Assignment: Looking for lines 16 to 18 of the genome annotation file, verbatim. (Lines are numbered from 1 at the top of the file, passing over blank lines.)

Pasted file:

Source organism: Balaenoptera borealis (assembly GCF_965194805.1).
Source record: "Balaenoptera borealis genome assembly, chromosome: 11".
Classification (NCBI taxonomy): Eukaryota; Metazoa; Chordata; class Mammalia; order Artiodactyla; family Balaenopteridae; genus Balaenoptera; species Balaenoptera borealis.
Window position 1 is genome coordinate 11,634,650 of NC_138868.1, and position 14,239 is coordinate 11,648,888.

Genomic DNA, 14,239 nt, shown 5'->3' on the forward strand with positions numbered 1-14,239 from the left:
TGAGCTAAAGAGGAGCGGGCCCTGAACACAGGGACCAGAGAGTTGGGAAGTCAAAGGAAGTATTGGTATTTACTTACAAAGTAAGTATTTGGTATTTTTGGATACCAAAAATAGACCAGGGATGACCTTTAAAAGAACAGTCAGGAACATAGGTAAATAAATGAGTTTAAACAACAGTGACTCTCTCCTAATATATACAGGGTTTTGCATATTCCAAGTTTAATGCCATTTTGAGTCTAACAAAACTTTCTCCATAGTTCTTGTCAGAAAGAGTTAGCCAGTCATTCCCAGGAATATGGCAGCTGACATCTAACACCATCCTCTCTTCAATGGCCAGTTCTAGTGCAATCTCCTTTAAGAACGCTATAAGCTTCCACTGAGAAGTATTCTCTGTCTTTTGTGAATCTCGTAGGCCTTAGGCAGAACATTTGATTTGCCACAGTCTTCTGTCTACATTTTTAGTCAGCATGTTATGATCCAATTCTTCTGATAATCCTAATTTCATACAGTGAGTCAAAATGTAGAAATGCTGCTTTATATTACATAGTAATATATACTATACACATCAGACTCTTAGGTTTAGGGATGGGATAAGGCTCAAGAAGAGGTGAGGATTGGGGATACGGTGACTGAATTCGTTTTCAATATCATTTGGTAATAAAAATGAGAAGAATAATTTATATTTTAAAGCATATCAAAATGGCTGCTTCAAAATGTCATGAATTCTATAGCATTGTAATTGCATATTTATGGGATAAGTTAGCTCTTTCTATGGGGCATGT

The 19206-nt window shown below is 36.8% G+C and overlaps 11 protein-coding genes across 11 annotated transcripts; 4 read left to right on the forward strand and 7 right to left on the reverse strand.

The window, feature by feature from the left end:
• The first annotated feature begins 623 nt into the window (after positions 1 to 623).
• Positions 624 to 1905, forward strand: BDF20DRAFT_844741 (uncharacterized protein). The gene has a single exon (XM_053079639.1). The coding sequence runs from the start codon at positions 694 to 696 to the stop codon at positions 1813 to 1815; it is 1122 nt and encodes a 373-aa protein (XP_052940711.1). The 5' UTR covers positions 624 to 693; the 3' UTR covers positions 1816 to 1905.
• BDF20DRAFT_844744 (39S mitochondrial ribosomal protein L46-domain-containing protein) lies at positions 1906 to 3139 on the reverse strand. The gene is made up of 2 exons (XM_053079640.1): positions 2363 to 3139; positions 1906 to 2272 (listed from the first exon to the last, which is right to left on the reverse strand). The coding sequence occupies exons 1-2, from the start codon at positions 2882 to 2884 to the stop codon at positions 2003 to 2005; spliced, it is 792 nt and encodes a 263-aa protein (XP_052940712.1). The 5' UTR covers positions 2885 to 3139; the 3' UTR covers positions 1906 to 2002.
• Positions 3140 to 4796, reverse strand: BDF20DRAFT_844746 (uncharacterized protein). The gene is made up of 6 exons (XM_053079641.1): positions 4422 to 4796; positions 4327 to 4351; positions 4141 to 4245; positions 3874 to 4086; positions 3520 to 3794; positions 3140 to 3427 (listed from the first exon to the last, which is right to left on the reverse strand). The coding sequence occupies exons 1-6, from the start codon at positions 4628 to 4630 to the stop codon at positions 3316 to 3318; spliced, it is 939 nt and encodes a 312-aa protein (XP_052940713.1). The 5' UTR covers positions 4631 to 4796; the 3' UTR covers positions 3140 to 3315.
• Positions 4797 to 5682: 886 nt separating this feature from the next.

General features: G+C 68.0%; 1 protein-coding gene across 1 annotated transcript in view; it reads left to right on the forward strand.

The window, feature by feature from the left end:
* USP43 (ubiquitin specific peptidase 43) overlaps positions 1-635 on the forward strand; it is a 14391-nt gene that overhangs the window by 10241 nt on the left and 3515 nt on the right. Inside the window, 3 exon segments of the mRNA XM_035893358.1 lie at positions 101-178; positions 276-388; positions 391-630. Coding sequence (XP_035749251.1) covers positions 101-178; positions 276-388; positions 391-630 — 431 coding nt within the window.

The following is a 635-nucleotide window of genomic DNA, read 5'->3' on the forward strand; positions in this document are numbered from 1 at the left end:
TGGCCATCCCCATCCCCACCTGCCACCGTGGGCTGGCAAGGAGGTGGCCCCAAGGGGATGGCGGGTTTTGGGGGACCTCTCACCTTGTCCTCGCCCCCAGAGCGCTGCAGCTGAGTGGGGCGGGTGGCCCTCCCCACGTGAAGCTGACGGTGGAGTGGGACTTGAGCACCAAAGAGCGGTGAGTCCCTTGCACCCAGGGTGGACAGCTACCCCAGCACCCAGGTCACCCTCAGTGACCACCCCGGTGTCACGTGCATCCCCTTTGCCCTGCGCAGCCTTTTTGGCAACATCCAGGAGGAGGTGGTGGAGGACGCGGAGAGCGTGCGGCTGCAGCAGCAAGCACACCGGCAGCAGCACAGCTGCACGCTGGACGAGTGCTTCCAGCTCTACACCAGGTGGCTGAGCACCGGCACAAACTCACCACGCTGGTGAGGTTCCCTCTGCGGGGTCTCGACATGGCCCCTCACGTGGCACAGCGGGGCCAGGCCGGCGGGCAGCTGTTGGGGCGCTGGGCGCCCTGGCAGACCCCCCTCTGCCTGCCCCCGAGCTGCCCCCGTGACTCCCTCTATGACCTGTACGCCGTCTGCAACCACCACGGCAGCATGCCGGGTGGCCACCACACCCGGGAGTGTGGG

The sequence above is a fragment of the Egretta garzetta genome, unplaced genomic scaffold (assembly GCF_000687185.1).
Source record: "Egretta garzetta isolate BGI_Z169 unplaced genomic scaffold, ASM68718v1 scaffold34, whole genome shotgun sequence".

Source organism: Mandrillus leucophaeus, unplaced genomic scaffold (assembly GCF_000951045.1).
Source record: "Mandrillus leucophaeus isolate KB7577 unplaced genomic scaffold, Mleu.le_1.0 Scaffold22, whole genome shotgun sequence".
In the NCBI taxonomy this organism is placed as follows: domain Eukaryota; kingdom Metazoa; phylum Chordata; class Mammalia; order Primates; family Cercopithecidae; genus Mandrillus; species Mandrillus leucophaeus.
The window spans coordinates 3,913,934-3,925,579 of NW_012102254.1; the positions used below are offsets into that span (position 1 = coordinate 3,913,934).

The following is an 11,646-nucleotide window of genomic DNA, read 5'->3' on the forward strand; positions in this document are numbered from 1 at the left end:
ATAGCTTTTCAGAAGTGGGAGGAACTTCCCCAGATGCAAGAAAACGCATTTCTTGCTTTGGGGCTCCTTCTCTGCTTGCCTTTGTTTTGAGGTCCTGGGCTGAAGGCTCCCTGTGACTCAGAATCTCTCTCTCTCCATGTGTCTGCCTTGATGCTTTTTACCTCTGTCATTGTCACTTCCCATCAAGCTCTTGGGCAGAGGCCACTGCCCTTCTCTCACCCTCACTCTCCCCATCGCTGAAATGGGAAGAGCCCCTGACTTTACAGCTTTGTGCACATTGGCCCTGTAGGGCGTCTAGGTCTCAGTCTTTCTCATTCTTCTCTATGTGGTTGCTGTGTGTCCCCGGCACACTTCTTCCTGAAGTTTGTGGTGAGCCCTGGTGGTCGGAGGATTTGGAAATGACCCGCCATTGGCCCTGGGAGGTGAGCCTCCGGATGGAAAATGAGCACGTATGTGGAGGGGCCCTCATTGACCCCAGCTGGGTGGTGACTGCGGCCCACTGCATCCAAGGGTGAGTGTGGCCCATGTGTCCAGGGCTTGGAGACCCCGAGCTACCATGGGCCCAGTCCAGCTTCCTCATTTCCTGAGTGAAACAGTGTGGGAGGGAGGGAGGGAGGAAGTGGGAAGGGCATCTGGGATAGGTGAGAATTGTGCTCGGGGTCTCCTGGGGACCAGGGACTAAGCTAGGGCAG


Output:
* USP43 (ubiquitin specific peptidase 43) overlaps positions 1-635 on the forward strand; it is a 14391-nt gene that overhangs the window by 10241 nt on the left and 3515 nt on the right. Inside the window, 3 exon segments of the mRNA XM_035893358.1 lie at positions 101-178; positions 276-388; positions 391-630. Coding sequence (XP_035749251.1) covers positions 101-178; positions 276-388; positions 391-630 — 431 coding nt within the window.

The following is a 635-nucleotide window of genomic DNA, read 5'->3' on the forward strand; positions in this document are numbered from 1 at the left end:
TGGCCATCCCCATCCCCACCTGCCACCGTGGGCTGGCAAGGAGGTGGCCCCAAGGGGATGGCGGGTTTTGGGGGACCTCTCACCTTGTCCTCGCCCCCAGAGCGCTGCAGCTGAGTGGGGCGGGTGGCCCTCCCCACGTGAAGCTGACGGTGGAGTGGGACTTGAGCACCAAAGAGCGGTGAGTCCCTTGCACCCAGGGTGGACAGCTACCCCAGCACCCAGGTCACCCTCAGTGACCACCCCGGTGTCACGTGCATCCCCTTTGCCCTGCGCAGCCTTTTTGGCAACATCCAGGAGGAGGTGGTGGAGGACGCGGAGAGCGTGCGGCTGCAGCAGCAAGCACACCGGCAGCAGCACAGCTGCACGCTGGACGAGTGCTTCCAGCTCTACACCAGGTGGCTGAGCACCGGCACAAACTCACCACGCTGGTGAGGTTCCCTCTGCGGGGTCTCGACATGGCCCCTCACGTGGCACAGCGGGGCCAGGCCGGCGGGCAGCTGTTGGGGCGCTGGGCGCCCTGGCAGACCCCCCTCTGCCTGCCCCCGAGCTGCCCCCGTGACTCCCTCTATGACCTGTACGCCGTCTGCAACCACCACGGCAGCATGCCGGGTGGCCACCACACCCGGGAGTGTGGG